Half-Life: Alyx is singlehandedly creating a VR rush
Since the announcement of Half-Life: Alyx, Valve’s Index VR headset has sold out entirely. It seems the return of the famous gaming franchise has brought about an unprecedented level of VR excitement.
Half-Life: Alyx is the first installment in the series since Half Life 2: Episode Two, a game that came out way back in 2007. A VR-exclusive, this might just be the most exciting virtual reality game yet.
The announcement trailer gave us a flavour of what to expect from the game. Take a look below.
Related: Valve Index headset
While Half-Life’s developer Valve has sold out of its own headset, it has promised that you’ll be able to play Alyx with any VR headset. That said, there will be some “fun but not required” extra interactions for those with Valve’s Index controllers, Valve’s Bronwen Grimes told UploadVR.
Here is what Valve is offering players that purchase its VR equipment:
“Customers who have purchased Valve Index hardware by the end of 2019 will have access to unique bonuses starting early next year:
- Explore environments from Half-Life: Alyx in your SteamVR Home space
- Alternate gun skins to embellish Alyx’s arsenal
- Special Half-Life: Alyx-themed content for Counter-Strike: Global Offensive”
Half-Life: Alyx is available for pre-order on Steam now for £41.84. Getting hold of Valve’s VR kit requires a much bigger investment though, a full Valve Index VR Kit will set you back £919.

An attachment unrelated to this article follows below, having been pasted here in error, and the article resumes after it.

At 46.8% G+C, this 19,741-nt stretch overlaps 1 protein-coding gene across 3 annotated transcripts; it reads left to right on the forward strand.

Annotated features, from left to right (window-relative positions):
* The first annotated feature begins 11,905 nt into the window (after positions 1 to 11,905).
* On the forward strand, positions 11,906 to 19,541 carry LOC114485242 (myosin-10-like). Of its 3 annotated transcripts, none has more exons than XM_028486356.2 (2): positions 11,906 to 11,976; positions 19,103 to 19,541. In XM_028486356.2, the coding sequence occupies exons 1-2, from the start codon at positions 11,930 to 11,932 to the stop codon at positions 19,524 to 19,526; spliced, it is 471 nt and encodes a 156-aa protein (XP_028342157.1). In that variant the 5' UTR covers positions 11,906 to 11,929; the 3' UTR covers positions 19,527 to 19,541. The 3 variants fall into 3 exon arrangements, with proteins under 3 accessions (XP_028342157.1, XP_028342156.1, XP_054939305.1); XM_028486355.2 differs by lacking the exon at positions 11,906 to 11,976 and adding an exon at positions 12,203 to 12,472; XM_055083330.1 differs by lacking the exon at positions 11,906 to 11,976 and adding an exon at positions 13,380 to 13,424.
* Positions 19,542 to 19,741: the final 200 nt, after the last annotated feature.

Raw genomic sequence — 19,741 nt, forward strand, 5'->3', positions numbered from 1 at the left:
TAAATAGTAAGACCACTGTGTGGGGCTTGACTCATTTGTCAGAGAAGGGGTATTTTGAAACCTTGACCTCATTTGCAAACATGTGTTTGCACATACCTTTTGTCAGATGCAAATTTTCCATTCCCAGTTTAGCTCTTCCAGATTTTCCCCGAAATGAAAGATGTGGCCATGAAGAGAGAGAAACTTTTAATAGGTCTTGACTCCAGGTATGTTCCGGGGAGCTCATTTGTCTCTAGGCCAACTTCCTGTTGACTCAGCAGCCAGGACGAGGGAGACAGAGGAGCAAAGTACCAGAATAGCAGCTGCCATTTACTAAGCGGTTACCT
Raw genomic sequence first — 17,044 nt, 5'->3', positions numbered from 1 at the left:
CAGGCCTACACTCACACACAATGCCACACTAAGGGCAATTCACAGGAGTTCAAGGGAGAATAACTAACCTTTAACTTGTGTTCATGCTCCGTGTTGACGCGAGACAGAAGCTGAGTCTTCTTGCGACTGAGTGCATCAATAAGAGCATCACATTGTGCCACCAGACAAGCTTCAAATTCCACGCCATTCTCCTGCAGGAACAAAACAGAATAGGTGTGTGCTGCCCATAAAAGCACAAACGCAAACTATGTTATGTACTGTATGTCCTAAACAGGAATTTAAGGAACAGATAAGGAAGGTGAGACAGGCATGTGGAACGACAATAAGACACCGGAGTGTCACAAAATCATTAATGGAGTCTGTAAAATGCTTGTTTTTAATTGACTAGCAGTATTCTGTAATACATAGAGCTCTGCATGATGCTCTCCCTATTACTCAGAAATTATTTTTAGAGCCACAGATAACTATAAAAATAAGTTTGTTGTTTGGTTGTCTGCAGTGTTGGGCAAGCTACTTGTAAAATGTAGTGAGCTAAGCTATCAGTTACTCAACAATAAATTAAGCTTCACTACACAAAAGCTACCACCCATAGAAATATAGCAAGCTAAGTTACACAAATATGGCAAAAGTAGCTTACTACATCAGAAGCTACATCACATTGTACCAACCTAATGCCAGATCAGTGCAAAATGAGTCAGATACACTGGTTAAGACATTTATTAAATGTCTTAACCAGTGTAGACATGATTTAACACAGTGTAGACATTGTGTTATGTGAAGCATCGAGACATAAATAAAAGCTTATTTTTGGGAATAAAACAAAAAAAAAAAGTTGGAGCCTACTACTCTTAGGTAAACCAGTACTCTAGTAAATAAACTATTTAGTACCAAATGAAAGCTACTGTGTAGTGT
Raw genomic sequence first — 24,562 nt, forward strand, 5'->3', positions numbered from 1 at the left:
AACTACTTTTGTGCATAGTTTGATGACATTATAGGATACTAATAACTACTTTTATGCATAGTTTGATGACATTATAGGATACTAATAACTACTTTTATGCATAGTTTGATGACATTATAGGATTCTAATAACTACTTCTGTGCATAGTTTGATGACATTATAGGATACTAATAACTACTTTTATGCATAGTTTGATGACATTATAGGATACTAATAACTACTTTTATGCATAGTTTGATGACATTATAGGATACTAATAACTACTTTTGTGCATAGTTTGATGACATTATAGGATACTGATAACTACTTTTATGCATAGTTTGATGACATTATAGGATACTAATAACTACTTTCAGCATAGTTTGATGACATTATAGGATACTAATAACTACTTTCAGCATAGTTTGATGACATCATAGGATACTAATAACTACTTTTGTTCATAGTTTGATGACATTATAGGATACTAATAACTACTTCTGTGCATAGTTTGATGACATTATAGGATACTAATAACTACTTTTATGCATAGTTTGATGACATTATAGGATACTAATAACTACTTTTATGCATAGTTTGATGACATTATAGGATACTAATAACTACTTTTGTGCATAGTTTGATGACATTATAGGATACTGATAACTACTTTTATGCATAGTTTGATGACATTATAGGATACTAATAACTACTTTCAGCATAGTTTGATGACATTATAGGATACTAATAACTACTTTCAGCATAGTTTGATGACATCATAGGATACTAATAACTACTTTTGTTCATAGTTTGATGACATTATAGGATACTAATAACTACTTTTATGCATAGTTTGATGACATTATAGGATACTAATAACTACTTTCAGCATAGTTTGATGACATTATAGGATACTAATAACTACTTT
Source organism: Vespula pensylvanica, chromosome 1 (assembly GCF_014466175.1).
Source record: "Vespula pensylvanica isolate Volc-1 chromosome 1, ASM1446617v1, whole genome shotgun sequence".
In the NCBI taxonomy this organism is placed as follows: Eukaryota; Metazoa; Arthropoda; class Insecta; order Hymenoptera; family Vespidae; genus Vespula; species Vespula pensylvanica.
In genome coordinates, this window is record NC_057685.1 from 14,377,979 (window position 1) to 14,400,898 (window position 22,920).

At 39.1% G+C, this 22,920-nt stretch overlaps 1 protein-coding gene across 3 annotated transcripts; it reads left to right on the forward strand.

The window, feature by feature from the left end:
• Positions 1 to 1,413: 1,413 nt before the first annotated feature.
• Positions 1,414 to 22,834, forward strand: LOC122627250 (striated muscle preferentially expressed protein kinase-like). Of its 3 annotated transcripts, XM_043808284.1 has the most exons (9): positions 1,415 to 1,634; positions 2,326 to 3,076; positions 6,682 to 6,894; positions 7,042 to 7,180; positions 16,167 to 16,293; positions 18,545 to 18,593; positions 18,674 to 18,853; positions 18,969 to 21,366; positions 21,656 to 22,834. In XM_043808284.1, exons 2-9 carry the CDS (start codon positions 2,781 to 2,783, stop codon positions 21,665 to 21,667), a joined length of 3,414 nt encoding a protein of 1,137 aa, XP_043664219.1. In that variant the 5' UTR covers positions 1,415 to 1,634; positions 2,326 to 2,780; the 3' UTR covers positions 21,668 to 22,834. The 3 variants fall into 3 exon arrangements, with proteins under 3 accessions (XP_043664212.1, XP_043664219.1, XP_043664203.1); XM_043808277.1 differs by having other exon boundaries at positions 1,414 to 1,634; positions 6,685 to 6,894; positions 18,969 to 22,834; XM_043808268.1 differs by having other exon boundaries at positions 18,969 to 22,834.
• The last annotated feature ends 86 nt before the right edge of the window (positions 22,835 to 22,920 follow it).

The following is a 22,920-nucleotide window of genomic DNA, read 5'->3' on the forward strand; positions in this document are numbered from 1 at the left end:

Meanwhile, the Valve Index Headset, which the company says will be “back in stock soon”, will cost you £459. Valve has seemingly been caught off guard by the huge demand generated by Half-Life’s announcement, considering both the headset and its ‘Valve Index Base Station’ hardware are out of stock for now.
Trusted Reviews’ Jake Tucker was impressed when he examined the headset. All expenses aside, the kit is set to be the perfect way to experience Half-Life: Alyx. He said:
“The focus here is on best-in-class quality at the expense of everything else. The headset’s dual 1440 x 1600 RGB LCDs will, according to Valve, provide 50% more subpixels than OLED. This, mostly, should improve sharpness, but also greatly reduce the infamous “screen door” effect. Pack in a lightning fast refresh rate and some quality lenses, and it could offer
“Looking at the design, it all seems fairly standard, although higher quality. Dont’ expect too many surprises, though: its a headset you can plonk on your head to immerse yourself in a different world. The only real thing to notice is that the Index has open-back integrated headphones, which will likely mean you have a vague idea of the noise going on around you while you play. This could be useful for those trying to avoid tripping over a cat/dog/spouse/child, but it’s definitely an unusual design”.